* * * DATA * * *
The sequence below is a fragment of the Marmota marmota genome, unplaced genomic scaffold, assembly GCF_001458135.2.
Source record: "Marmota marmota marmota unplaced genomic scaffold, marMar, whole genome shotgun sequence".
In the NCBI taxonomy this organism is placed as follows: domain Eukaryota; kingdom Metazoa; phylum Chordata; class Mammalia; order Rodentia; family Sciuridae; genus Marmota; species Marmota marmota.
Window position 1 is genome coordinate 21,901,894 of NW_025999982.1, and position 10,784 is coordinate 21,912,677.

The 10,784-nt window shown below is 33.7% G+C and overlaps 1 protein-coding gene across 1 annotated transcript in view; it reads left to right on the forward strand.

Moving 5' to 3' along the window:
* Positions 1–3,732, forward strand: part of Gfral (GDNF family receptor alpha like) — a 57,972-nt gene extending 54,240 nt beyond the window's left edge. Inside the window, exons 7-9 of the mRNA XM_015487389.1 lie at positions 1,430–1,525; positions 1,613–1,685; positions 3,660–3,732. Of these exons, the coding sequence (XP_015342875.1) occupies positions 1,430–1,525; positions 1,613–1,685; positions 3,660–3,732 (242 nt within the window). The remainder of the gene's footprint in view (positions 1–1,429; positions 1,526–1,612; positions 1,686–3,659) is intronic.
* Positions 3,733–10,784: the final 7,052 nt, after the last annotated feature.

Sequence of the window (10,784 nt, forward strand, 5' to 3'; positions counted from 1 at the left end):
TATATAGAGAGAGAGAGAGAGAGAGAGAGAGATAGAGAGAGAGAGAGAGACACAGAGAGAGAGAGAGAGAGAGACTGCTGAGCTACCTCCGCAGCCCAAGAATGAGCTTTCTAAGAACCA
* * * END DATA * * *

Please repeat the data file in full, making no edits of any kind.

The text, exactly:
The sequence below is a fragment of the Marmota marmota genome, unplaced genomic scaffold, assembly GCF_001458135.2.
Source record: "Marmota marmota marmota unplaced genomic scaffold, marMar, whole genome shotgun sequence".
In the NCBI taxonomy this organism is placed as follows: domain Eukaryota; kingdom Metazoa; phylum Chordata; class Mammalia; order Rodentia; family Sciuridae; genus Marmota; species Marmota marmota.
Window position 1 is genome coordinate 21,901,894 of NW_025999982.1, and position 10,784 is coordinate 21,912,677.

The 10,784-nt window shown below is 33.7% G+C and overlaps 1 protein-coding gene across 1 annotated transcript in view; it reads left to right on the forward strand.

Moving 5' to 3' along the window:
* Positions 1–3,732, forward strand: part of Gfral (GDNF family receptor alpha like) — a 57,972-nt gene extending 54,240 nt beyond the window's left edge. Inside the window, exons 7-9 of the mRNA XM_015487389.1 lie at positions 1,430–1,525; positions 1,613–1,685; positions 3,660–3,732. Of these exons, the coding sequence (XP_015342875.1) occupies positions 1,430–1,525; positions 1,613–1,685; positions 3,660–3,732 (242 nt within the window). The remainder of the gene's footprint in view (positions 1–1,429; positions 1,526–1,612; positions 1,686–3,659) is intronic.
* Positions 3,733–10,784: the final 7,052 nt, after the last annotated feature.

Sequence of the window (10,784 nt, forward strand, 5' to 3'; positions counted from 1 at the left end):
TATATAGAGAGAGAGAGAGAGAGAGAGAGAGATAGAGAGAGAGAGAGAGACACAGAGAGAGAGAGAGAGAGAGACTGCTGAGCTACCTCCGCAGCCCAAGAATGAGCTTTCTAAGAACCA